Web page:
Another reason why you may need to change a file extension is if you wanted to distinguish between two very similarly named files while attempting to fix an issue on your system. As an example, if a file on your computer was found to be infected and/or corrupted, you’d want to change the file to filename.old before replacing the file.
Using Coolbits ChangeType
Coolbits ChangeType is a small filename extension converter that I like to use to change file types. This method is most ideal for novice computer users as manually doing it is a process that requires you to change certain window settings. Anyway, in order to use this program, simply do the following.
1. First, download the program from here: http://goo.gl/zpuvf
2. Once you have the changetype.zip file on your computer, open it and extract its contents to a folder, then double click on setup.exe to install the program.
Note: When you double click on setup.exe the program will automatically install itself on your system.
3. Once you’ve installed the program on your computer, simply right click on a file that you would like to change the extension of, then select Change Type.
4. A small dialog box should appear with the current filename extension in it, simply erase what is there and put in the new extension and click on OK.
Viewing File Extensions in Windows
In order for you to manually change the file extension of a file, you will first need to be able to see them. Depending on how your operating system is configured, they may or may not be visible to you. If you are unable to see the .[extension] at the end of your files, then you will need to disable the Hide Extension feature, this can be done by doing the following.
1. First, ensure you’ve logged into your computer with administrative rights.
2. Then click on Start -> My Computer. [Windows Vista/7: Computer]
3. Once My Computer loads up, click on Tools -> Folder Options. [Windows Vista/7: Organize -> Folder and search options]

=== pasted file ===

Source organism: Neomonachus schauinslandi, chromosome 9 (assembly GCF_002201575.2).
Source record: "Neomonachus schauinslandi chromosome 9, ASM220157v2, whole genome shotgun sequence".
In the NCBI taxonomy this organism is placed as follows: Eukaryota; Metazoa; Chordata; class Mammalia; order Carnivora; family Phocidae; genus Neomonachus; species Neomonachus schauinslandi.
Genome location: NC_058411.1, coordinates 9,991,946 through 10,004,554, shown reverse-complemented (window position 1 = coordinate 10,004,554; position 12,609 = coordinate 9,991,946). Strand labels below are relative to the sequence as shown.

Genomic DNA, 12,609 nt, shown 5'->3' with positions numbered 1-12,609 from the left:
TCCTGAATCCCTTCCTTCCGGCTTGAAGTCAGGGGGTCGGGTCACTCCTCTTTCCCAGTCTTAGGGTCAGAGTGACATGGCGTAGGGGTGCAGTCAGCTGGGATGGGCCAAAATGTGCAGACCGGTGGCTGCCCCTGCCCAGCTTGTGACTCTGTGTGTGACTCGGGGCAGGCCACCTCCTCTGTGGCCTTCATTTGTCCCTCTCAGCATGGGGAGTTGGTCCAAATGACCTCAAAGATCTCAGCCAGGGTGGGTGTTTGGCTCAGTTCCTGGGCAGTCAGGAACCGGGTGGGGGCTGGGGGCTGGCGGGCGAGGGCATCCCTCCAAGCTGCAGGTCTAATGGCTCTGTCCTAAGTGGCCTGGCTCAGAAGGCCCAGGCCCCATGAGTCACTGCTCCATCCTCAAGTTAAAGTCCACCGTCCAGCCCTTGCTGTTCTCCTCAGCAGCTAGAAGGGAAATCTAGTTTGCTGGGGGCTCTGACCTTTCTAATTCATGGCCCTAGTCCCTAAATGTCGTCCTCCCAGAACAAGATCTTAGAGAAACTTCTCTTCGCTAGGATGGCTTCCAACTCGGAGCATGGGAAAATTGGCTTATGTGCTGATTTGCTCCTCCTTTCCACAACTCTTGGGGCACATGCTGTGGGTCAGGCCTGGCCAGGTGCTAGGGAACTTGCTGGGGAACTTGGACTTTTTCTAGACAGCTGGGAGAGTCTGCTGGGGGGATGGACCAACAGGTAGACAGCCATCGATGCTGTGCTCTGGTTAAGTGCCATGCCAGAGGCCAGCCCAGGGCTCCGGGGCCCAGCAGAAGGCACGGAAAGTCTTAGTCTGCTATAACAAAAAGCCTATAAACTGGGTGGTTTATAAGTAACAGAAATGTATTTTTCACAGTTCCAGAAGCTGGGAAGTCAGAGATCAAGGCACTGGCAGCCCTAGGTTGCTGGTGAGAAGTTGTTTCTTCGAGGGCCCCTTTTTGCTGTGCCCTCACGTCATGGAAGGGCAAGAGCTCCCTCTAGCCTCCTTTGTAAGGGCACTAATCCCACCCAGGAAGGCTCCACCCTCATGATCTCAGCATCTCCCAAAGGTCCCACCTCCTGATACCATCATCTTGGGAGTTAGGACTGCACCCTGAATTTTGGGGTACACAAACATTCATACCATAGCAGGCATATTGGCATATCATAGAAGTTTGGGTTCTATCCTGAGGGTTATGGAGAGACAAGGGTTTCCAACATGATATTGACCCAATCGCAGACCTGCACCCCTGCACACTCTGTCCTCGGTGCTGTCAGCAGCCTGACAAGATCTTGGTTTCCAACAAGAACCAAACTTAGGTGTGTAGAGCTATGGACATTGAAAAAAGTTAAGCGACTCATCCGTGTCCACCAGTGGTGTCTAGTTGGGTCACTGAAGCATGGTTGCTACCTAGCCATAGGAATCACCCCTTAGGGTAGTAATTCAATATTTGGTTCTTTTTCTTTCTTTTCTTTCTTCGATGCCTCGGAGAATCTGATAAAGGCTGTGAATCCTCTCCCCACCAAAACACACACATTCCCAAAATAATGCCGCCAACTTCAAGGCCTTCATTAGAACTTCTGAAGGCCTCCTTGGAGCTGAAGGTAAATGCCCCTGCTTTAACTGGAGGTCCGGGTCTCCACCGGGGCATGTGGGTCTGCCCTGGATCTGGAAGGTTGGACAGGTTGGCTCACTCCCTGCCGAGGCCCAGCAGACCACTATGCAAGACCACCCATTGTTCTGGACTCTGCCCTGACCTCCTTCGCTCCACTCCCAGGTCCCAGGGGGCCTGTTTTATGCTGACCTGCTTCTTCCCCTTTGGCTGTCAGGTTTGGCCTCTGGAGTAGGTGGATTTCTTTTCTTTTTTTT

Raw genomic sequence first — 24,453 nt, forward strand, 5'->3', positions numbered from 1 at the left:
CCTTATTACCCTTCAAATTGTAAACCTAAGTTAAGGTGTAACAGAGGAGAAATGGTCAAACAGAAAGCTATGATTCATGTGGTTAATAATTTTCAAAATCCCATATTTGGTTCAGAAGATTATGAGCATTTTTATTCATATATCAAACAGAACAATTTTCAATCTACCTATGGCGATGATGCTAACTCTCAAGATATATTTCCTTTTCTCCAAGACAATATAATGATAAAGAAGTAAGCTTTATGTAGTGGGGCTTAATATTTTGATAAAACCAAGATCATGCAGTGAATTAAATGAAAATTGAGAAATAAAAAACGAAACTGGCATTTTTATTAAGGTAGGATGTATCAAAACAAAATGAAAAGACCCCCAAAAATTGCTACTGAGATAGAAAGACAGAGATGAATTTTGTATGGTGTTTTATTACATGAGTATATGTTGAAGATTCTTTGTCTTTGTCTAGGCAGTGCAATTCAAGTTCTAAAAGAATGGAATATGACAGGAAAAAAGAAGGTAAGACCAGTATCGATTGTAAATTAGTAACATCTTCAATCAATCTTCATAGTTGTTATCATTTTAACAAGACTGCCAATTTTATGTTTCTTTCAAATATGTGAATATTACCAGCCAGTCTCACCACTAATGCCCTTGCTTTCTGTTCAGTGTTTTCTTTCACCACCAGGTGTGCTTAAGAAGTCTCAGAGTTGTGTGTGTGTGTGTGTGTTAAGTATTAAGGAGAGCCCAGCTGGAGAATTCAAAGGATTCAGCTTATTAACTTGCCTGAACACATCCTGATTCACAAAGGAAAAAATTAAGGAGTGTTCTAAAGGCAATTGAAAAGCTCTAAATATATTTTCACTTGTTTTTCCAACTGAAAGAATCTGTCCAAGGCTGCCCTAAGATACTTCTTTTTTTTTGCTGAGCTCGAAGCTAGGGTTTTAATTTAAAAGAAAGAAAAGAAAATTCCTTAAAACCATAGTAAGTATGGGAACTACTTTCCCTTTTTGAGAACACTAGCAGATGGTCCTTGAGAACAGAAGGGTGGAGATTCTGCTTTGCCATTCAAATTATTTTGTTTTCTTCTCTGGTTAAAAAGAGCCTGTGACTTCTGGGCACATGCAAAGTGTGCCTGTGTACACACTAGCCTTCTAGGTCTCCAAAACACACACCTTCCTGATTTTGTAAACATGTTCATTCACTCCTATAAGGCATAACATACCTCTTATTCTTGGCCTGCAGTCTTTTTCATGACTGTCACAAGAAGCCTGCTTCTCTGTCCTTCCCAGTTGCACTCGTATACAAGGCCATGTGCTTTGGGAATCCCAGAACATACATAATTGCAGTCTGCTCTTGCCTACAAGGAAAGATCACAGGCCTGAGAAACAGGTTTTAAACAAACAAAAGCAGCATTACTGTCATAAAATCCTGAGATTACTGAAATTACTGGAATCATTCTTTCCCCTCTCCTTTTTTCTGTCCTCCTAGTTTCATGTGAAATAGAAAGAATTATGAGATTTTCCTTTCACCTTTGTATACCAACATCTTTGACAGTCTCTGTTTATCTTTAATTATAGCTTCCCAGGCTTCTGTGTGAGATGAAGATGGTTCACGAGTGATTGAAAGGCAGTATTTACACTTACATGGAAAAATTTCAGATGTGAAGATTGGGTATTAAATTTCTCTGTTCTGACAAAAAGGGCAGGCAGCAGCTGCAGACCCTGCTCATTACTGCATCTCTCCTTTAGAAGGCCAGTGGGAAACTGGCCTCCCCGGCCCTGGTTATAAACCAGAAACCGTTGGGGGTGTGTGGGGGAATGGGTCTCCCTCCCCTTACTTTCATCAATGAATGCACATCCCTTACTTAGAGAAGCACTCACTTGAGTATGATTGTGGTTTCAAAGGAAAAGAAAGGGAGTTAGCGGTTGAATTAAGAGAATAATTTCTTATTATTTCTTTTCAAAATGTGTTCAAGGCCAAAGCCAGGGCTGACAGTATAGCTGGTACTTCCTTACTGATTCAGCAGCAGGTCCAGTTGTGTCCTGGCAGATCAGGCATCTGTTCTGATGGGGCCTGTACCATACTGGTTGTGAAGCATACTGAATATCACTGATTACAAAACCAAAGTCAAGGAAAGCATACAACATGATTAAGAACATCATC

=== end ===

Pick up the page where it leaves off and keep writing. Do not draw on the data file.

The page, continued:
4. This will bring up the Folder Options dialog box, from here, click on the View Tab, then uncheck the box next to Hide extensions for known file types, and then click on Apply and OK.
Now that you are able to see the extensions of files in windows, you will be able to alter them, the steps below outline exactly how to do that.
Changing the Extension
1. The first thing you’ll want to do is establish which file you would like to make the alteration to.
Notes: This method of manually changing the file extension will not work on files that don’t already have an extension or on .bat, .com and .exe files.
It’s very important that you do not randomly change the extension of files, as in many cases it could render the file unusable.
Before you think about renaming anything, it’s best that you make a note of the file name along with its extension and its location on your computer. The reason why you’d want to do that is if you had a change of mind for whatever reasons and thus wanted to change the file back to its original form, information such as where the file was originally located and its file extension would be very important, keeping a note of all of these things, will ensure that you’re able to do this, promptly.
2. Once you’ve done that, right click on the file and select Properties.
3. A Properties dialog box will pop up, from here, delete the file extension beside the filename and put in the new file extension you want for the file, and then click on OK.
4. A small Rename dialog box will appear warning you that if you change the file name extension that the file make become unusable, simply click on Yes to confirm the change.